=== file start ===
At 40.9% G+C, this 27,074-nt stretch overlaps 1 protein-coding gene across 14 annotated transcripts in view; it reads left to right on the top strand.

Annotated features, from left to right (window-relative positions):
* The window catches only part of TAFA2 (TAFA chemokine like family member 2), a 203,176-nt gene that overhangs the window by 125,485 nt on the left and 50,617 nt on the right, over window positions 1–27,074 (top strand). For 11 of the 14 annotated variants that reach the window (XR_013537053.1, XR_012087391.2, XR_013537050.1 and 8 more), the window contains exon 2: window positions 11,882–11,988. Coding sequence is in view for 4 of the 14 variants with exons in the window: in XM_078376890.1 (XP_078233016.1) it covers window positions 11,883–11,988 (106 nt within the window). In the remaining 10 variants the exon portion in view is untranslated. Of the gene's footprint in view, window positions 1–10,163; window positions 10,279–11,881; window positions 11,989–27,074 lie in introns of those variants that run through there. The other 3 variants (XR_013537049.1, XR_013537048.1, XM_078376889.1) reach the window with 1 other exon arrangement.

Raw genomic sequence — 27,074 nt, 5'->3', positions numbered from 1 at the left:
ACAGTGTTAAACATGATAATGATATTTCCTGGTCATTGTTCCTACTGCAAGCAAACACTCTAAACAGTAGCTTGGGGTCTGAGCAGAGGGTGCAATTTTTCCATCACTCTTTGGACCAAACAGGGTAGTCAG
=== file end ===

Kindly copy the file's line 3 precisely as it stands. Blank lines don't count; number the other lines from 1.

* The window catches only part of TAFA2 (TAFA chemokine like family member 2), a 203,176-nt gene that overhangs the window by 125,485 nt on the left and 50,617 nt on the right, over window positions 1–27,074 (top strand). For 11 of the 14 annotated variants that reach the window (XR_013537053.1, XR_012087391.2, XR_013537050.1 and 8 more), the window contains exon 2: window positions 11,882–11,988. Coding sequence is in view for 4 of the 14 variants with exons in the window: in XM_078376890.1 (XP_078233016.1) it covers window positions 11,883–11,988 (106 nt within the window). In the remaining 10 variants the exon portion in view is untranslated. Of the gene's footprint in view, window positions 1–10,163; window positions 10,279–11,881; window positions 11,989–27,074 lie in introns of those variants that run through there. The other 3 variants (XR_013537049.1, XR_013537048.1, XM_078376889.1) reach the window with 1 other exon arrangement.